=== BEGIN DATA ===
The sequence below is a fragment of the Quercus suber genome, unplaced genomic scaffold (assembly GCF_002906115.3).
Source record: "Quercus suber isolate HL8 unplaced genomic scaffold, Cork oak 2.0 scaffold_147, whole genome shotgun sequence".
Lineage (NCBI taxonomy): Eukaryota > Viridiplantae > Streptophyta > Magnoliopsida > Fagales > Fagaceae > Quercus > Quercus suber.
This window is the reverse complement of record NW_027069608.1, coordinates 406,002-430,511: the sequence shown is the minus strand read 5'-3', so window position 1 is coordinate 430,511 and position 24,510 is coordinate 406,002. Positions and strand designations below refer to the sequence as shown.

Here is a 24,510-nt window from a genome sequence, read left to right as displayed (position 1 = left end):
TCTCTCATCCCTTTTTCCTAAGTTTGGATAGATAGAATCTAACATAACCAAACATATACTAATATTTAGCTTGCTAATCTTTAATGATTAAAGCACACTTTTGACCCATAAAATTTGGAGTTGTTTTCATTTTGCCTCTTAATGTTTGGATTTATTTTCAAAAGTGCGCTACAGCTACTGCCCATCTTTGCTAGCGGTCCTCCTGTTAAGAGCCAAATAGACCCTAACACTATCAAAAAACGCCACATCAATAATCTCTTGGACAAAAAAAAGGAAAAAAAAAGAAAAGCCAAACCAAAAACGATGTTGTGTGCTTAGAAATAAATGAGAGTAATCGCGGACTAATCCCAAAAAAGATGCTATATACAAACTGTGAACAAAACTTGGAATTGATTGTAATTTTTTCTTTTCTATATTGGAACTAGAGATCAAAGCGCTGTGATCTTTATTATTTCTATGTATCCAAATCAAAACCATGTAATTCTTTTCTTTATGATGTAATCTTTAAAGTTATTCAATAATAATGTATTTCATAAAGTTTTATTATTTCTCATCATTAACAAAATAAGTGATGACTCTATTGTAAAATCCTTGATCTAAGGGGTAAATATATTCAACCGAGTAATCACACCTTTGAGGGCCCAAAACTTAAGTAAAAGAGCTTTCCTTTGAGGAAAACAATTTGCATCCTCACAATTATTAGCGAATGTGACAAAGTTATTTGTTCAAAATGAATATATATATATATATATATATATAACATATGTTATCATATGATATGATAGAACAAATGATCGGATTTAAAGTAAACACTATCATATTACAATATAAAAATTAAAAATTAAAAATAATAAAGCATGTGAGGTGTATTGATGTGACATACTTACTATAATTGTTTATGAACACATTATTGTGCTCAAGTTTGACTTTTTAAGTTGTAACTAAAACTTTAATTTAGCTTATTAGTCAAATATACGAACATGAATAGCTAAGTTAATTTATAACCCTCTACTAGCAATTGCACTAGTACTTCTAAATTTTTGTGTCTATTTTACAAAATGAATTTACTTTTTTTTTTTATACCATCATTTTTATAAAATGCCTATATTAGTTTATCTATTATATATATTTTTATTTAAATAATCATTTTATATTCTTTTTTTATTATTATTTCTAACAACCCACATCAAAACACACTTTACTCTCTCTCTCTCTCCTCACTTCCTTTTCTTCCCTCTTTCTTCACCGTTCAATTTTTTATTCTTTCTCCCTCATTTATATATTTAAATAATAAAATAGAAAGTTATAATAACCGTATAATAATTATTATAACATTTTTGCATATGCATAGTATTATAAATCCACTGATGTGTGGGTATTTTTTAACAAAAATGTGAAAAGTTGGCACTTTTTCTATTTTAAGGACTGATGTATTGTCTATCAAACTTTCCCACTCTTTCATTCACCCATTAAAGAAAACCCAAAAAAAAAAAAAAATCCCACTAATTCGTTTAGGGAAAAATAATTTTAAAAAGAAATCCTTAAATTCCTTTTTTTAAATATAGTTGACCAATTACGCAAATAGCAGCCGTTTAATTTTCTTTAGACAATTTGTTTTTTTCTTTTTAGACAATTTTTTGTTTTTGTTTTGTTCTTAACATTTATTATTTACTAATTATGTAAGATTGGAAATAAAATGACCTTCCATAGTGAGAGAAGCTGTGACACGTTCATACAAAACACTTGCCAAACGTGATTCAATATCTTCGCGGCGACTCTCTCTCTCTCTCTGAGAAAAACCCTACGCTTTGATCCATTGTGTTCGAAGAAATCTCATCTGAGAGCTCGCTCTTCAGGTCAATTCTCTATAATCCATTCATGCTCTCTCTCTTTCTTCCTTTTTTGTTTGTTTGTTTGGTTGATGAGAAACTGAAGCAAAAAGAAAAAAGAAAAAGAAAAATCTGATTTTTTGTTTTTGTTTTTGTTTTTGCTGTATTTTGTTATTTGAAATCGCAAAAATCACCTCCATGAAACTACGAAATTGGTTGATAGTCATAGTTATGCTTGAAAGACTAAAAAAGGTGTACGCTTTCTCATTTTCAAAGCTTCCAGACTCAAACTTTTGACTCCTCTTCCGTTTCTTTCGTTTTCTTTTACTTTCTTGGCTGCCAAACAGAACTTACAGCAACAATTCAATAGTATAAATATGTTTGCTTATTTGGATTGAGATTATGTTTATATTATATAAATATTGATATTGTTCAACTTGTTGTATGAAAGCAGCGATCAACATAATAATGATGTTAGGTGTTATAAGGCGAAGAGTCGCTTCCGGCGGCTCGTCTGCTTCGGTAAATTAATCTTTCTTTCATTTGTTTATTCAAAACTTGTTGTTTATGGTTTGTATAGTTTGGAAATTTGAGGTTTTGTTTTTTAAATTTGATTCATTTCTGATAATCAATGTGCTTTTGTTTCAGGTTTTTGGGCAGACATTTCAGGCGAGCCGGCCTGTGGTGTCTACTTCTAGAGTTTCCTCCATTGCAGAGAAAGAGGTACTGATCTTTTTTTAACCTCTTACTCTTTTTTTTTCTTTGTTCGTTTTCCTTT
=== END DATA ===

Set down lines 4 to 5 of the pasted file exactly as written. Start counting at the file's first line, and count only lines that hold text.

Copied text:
This window is the reverse complement of record NW_027069608.1, coordinates 406,002-430,511: the sequence shown is the minus strand read 5'-3', so window position 1 is coordinate 430,511 and position 24,510 is coordinate 406,002. Positions and strand designations below refer to the sequence as shown.

Here is a 24,510-nt window from a genome sequence, read left to right as displayed (position 1 = left end):